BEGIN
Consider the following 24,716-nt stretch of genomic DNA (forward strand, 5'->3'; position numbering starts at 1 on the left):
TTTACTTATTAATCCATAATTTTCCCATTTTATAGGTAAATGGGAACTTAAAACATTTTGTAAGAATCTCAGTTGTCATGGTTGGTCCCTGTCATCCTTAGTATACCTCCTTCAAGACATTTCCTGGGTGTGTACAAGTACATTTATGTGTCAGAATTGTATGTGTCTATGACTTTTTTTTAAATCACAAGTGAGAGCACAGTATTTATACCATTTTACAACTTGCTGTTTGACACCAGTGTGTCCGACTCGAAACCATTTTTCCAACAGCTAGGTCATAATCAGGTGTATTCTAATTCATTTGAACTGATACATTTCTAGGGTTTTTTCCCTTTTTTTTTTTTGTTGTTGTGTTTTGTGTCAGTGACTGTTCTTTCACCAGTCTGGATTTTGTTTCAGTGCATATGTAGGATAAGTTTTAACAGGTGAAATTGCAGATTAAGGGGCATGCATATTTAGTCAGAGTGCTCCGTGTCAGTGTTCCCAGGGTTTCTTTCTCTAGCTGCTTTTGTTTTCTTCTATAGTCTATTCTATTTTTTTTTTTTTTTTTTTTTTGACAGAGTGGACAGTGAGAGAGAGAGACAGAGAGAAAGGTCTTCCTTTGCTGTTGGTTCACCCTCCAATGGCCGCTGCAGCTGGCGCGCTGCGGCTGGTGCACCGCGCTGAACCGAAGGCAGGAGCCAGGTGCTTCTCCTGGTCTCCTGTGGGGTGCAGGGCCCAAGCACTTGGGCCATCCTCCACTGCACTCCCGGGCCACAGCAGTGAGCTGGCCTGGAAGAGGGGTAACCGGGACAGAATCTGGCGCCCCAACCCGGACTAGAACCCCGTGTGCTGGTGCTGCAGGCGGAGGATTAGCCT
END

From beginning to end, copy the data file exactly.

Consider the following 24,716-nt stretch of genomic DNA (forward strand, 5'->3'; position numbering starts at 1 on the left):
TTTACTTATTAATCCATAATTTTCCCATTTTATAGGTAAATGGGAACTTAAAACATTTTGTAAGAATCTCAGTTGTCATGGTTGGTCCCTGTCATCCTTAGTATACCTCCTTCAAGACATTTCCTGGGTGTGTACAAGTACATTTATGTGTCAGAATTGTATGTGTCTATGACTTTTTTTTAAATCACAAGTGAGAGCACAGTATTTATACCATTTTACAACTTGCTGTTTGACACCAGTGTGTCCGACTCGAAACCATTTTTCCAACAGCTAGGTCATAATCAGGTGTATTCTAATTCATTTGAACTGATACATTTCTAGGGTTTTTTCCCTTTTTTTTTTTTGTTGTTGTGTTTTGTGTCAGTGACTGTTCTTTCACCAGTCTGGATTTTGTTTCAGTGCATATGTAGGATAAGTTTTAACAGGTGAAATTGCAGATTAAGGGGCATGCATATTTAGTCAGAGTGCTCCGTGTCAGTGTTCCCAGGGTTTCTTTCTCTAGCTGCTTTTGTTTTCTTCTATAGTCTATTCTATTTTTTTTTTTTTTTTTTTTTTGACAGAGTGGACAGTGAGAGAGAGAGACAGAGAGAAAGGTCTTCCTTTGCTGTTGGTTCACCCTCCAATGGCCGCTGCAGCTGGCGCGCTGCGGCTGGTGCACCGCGCTGAACCGAAGGCAGGAGCCAGGTGCTTCTCCTGGTCTCCTGTGGGGTGCAGGGCCCAAGCACTTGGGCCATCCTCCACTGCACTCCCGGGCCACAGCAGTGAGCTGGCCTGGAAGAGGGGTAACCGGGACAGAATCTGGCGCCCCAACCCGGACTAGAACCCCGTGTGCTGGTGCTGCAGGCGGAGGATTAGCCT